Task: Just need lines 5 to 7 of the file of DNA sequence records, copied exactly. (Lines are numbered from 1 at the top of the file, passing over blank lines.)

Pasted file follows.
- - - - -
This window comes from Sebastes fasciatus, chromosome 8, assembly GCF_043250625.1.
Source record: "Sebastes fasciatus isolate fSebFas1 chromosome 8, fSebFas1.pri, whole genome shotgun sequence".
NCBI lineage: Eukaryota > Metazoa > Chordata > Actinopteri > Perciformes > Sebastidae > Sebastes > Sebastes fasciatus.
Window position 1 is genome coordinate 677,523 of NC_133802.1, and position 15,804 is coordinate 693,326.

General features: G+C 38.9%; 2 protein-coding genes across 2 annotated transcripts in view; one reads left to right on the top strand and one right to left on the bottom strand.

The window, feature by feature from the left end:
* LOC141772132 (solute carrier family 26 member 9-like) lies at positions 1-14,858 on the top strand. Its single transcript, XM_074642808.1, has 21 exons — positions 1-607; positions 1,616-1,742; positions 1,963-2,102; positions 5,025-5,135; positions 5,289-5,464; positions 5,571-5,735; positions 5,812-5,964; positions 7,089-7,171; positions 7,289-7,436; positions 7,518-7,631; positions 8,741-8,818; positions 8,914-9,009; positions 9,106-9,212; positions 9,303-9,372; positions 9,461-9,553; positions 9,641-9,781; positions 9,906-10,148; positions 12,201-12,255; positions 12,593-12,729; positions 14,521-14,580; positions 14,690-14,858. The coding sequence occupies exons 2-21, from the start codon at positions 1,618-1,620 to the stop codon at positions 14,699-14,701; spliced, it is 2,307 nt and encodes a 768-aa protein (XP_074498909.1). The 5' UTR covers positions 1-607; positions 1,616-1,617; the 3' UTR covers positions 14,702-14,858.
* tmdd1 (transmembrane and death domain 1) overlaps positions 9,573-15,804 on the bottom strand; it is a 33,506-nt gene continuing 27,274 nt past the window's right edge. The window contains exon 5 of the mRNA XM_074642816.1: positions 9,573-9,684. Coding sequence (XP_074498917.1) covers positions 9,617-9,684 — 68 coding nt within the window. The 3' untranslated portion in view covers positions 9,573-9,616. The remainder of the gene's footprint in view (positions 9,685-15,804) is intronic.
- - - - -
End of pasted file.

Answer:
General features: G+C 38.9%; 2 protein-coding genes across 2 annotated transcripts in view; one reads left to right on the top strand and one right to left on the bottom strand.

The window, feature by feature from the left end:
* LOC141772132 (solute carrier family 26 member 9-like) lies at positions 1-14,858 on the top strand. Its single transcript, XM_074642808.1, has 21 exons — positions 1-607; positions 1,616-1,742; positions 1,963-2,102; positions 5,025-5,135; positions 5,289-5,464; positions 5,571-5,735; positions 5,812-5,964; positions 7,089-7,171; positions 7,289-7,436; positions 7,518-7,631; positions 8,741-8,818; positions 8,914-9,009; positions 9,106-9,212; positions 9,303-9,372; positions 9,461-9,553; positions 9,641-9,781; positions 9,906-10,148; positions 12,201-12,255; positions 12,593-12,729; positions 14,521-14,580; positions 14,690-14,858. The coding sequence occupies exons 2-21, from the start codon at positions 1,618-1,620 to the stop codon at positions 14,699-14,701; spliced, it is 2,307 nt and encodes a 768-aa protein (XP_074498909.1). The 5' UTR covers positions 1-607; positions 1,616-1,617; the 3' UTR covers positions 14,702-14,858.